As adults, I think we tend to dismiss children’s shows / books as merely that: shows for the naive physically and in spirit, the young in mind and heart. What we often forget is that these shows and books are written by adults and at times can offer a wealth of wisdom from people we would normally never have a chance to interact with on a personal level. Take Winnie The Pooh for example, created by English author A. A. Milne for his son, Christopher Robin Milne. Milne created Winnie The Pooh as bed time stories for his son, whose stuffed animals were the inspiration for the characters in Winnie The Pooh.
While many of the themes surrounding children stories can seem trivial, the authors of some of the most popular children’s books were trying to convey themes and lessons of love, forgiveness, friendship, etc. to the children . . . and adults . . . who would read them. For example, Shel Silverstein‘s The Giving Tree taught us about true love and friendship, even when one side of the relationship is neglected. Dr. Seuss stories like How The Grinch Stole Christmas taught us that even the smallest gesture of kindness can soften the hardest of hearts. In the Winnie The Pooh stories, we often learn about the importance of friendship and care for one another. Regarding Piglet’s question to Pooh bear and his response in the meme, we learn about love.
Piglet innocently asks Winnie how to spell love, and Pooh responds with wisdom when he says, “You don’t spell it. You feel it.”
There’s a lot to take from that. Yes, we can spell love, but the essence of Pooh’s words is that love is a feeling that is inside our hearts, which we and others can recognize by our outward expressions. So for me, while love technically can be spelled, simply spelling it is an empty gesture. We need to feel it within our hearts, our souls. The bible says, “That out of the abundance of the heart, the mouth speaks.” Luke 6:45. When we love someone, they know we love by how we treat them. The Apostle Paul writes in 1 Cor. 13:4-7, “Love is patient, love is kind. It does not envy, it does not boast, it is not proud. It does not dishonor others, it is not self-seeking, it is not easily angered, it keeps no record of wrongs. Love does not delight in evil but rejoices with the truth. It always protects, always trusts, always hopes, always perseveres.” And Jesus demonstrated His love for us by dying on the cross for us.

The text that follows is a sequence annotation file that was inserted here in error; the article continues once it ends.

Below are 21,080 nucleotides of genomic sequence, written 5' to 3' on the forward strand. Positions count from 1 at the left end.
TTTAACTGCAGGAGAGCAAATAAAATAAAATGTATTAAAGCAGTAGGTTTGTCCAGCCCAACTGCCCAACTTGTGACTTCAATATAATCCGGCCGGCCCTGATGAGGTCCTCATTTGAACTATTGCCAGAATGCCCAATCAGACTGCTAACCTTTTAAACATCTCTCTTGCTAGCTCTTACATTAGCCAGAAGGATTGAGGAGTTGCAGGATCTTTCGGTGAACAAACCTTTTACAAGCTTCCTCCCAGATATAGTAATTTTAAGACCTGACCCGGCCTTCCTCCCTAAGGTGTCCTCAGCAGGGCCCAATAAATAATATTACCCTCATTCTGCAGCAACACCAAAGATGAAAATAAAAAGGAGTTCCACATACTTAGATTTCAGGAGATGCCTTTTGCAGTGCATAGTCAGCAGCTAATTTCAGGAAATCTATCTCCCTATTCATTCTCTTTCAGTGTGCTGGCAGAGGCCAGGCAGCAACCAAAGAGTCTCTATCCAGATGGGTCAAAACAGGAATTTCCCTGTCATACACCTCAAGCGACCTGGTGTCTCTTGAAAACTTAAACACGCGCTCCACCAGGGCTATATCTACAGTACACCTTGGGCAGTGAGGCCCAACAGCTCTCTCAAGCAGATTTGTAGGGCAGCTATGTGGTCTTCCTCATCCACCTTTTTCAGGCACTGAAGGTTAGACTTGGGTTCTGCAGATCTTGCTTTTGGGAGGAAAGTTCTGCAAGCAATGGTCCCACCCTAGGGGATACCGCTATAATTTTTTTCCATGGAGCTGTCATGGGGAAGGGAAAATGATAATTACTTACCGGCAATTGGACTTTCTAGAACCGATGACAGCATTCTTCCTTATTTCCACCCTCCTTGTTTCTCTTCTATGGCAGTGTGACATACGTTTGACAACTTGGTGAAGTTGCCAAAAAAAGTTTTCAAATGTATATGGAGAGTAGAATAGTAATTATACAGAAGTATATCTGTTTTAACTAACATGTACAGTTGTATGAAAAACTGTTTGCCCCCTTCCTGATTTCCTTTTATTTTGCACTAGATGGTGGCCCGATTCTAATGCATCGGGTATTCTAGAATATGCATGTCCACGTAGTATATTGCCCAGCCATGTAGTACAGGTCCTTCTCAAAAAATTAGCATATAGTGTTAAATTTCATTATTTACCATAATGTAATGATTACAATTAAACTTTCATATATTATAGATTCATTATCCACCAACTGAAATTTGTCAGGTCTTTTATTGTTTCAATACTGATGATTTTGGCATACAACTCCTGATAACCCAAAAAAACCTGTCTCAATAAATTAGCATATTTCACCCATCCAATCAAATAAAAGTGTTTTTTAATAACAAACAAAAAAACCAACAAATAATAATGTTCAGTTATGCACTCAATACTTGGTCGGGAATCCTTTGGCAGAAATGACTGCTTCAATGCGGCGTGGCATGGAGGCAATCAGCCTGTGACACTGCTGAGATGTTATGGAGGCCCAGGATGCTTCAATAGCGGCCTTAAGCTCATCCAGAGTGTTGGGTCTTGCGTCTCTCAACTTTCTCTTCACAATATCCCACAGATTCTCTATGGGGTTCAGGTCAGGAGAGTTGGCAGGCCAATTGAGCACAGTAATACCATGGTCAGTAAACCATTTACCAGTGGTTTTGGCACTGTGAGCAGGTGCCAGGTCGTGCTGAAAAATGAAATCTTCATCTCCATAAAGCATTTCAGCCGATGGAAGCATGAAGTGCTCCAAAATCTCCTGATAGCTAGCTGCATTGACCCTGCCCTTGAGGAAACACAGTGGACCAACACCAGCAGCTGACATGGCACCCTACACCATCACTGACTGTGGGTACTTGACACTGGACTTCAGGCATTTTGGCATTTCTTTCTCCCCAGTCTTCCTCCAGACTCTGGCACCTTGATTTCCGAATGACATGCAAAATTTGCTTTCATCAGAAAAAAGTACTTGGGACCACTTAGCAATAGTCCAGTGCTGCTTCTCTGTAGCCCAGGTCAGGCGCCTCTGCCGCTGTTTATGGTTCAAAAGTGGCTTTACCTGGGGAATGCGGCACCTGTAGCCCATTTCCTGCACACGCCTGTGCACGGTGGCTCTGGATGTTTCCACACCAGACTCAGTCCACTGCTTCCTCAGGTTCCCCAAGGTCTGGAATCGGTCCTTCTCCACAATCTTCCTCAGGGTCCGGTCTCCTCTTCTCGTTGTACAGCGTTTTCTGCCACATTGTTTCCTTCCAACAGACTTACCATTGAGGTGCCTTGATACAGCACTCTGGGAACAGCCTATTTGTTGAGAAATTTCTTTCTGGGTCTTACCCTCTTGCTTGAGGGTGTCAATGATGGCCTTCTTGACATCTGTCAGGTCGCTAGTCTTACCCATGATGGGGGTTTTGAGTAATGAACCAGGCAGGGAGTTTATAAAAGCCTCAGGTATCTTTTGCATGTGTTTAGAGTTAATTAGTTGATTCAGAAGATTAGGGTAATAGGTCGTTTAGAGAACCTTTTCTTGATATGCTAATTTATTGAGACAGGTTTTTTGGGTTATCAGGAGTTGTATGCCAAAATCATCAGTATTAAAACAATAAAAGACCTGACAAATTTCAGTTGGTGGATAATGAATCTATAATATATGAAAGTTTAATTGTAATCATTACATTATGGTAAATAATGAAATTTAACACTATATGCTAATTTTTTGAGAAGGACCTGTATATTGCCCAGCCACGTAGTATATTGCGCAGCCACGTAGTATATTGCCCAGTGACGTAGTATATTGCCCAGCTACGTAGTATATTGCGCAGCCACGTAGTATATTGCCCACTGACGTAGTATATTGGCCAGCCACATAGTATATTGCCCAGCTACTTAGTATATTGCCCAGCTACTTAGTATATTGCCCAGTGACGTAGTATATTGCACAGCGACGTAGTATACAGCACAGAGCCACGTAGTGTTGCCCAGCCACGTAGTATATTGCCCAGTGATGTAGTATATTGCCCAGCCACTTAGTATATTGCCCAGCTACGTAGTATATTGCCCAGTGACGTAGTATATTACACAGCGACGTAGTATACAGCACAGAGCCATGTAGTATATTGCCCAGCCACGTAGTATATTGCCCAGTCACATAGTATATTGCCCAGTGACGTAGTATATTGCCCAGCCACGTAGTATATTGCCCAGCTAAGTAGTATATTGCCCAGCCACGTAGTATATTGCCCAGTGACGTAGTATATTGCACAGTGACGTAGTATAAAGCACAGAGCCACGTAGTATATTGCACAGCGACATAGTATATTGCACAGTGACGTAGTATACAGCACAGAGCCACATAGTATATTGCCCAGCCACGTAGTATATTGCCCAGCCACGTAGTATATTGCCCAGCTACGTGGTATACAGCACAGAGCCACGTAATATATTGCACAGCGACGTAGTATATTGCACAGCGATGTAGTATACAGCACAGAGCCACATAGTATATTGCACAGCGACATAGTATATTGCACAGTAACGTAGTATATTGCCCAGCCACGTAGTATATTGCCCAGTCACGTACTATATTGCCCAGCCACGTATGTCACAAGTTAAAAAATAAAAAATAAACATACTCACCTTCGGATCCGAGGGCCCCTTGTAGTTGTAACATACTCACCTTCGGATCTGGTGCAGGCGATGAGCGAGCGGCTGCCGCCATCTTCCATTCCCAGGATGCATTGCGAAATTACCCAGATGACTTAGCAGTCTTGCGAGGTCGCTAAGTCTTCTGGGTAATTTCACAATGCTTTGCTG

Love is a tricky emotion and can often be confused with lust – or at least a cheap, superficial form of love. But love transcends it in every way. A person may lust after another, but if they are unwilling to sacrifice for them, than it is not love. I know I love others like by family, my wife, etc. because I would sacrifice my well-being for them. And if I lost them, it would hurt immensely – as if they were missing from my heart. While ultimately only we know what is truly in our hearts, whether it is truly love or not. Our actions can accurately measure our love for another person.
That is what is so great about real love. It can be expressed. It can be touched. It can be displayed. It can be felt by others. And in some sense, it can be put into writing for others to read about. We can “spell” love with out actions. To illustrate this point, it is interesting that although A. A. Milne showed so much wisdom through Winnie The Pooh in regards to love, the same love didn’t seem to be expressed between him, his wife, and his son. They had a strained relationship, which did not demonstrate love at all, though, I would say it expressed the yearning for love we all desire.
So how do you spell love? Have you ever felt it? How do you express it?